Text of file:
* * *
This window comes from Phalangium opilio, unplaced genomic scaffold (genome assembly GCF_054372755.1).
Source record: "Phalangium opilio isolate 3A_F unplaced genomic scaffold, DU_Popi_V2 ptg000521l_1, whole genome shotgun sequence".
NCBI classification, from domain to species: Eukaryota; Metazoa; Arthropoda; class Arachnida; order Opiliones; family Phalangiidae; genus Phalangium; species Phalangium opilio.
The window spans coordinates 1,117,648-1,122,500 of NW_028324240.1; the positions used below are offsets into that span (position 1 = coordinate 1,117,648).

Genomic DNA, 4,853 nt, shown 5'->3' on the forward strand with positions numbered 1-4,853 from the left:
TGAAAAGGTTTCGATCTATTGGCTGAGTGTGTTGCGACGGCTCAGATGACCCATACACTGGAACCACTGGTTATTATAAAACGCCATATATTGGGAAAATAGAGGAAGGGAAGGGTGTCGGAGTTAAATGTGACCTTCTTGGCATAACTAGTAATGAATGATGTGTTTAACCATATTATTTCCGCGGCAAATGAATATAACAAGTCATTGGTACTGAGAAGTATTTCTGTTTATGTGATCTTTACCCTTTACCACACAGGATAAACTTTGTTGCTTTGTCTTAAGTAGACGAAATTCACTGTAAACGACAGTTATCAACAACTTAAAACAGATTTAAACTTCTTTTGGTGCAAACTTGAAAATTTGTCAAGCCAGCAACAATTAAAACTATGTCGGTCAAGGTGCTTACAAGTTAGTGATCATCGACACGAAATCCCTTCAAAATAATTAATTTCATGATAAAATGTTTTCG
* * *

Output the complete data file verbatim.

This window comes from Phalangium opilio, unplaced genomic scaffold (genome assembly GCF_054372755.1).
Source record: "Phalangium opilio isolate 3A_F unplaced genomic scaffold, DU_Popi_V2 ptg000521l_1, whole genome shotgun sequence".
NCBI classification, from domain to species: Eukaryota; Metazoa; Arthropoda; class Arachnida; order Opiliones; family Phalangiidae; genus Phalangium; species Phalangium opilio.
The window spans coordinates 1,117,648-1,122,500 of NW_028324240.1; the positions used below are offsets into that span (position 1 = coordinate 1,117,648).

Genomic DNA, 4,853 nt, shown 5'->3' on the forward strand with positions numbered 1-4,853 from the left:
TGAAAAGGTTTCGATCTATTGGCTGAGTGTGTTGCGACGGCTCAGATGACCCATACACTGGAACCACTGGTTATTATAAAACGCCATATATTGGGAAAATAGAGGAAGGGAAGGGTGTCGGAGTTAAATGTGACCTTCTTGGCATAACTAGTAATGAATGATGTGTTTAACCATATTATTTCCGCGGCAAATGAATATAACAAGTCATTGGTACTGAGAAGTATTTCTGTTTATGTGATCTTTACCCTTTACCACACAGGATAAACTTTGTTGCTTTGTCTTAAGTAGACGAAATTCACTGTAAACGACAGTTATCAACAACTTAAAACAGATTTAAACTTCTTTTGGTGCAAACTTGAAAATTTGTCAAGCCAGCAACAATTAAAACTATGTCGGTCAAGGTGCTTACAAGTTAGTGATCATCGACACGAAATCCCTTCAAAATAATTAATTTCATGATAAAATGTTTTCG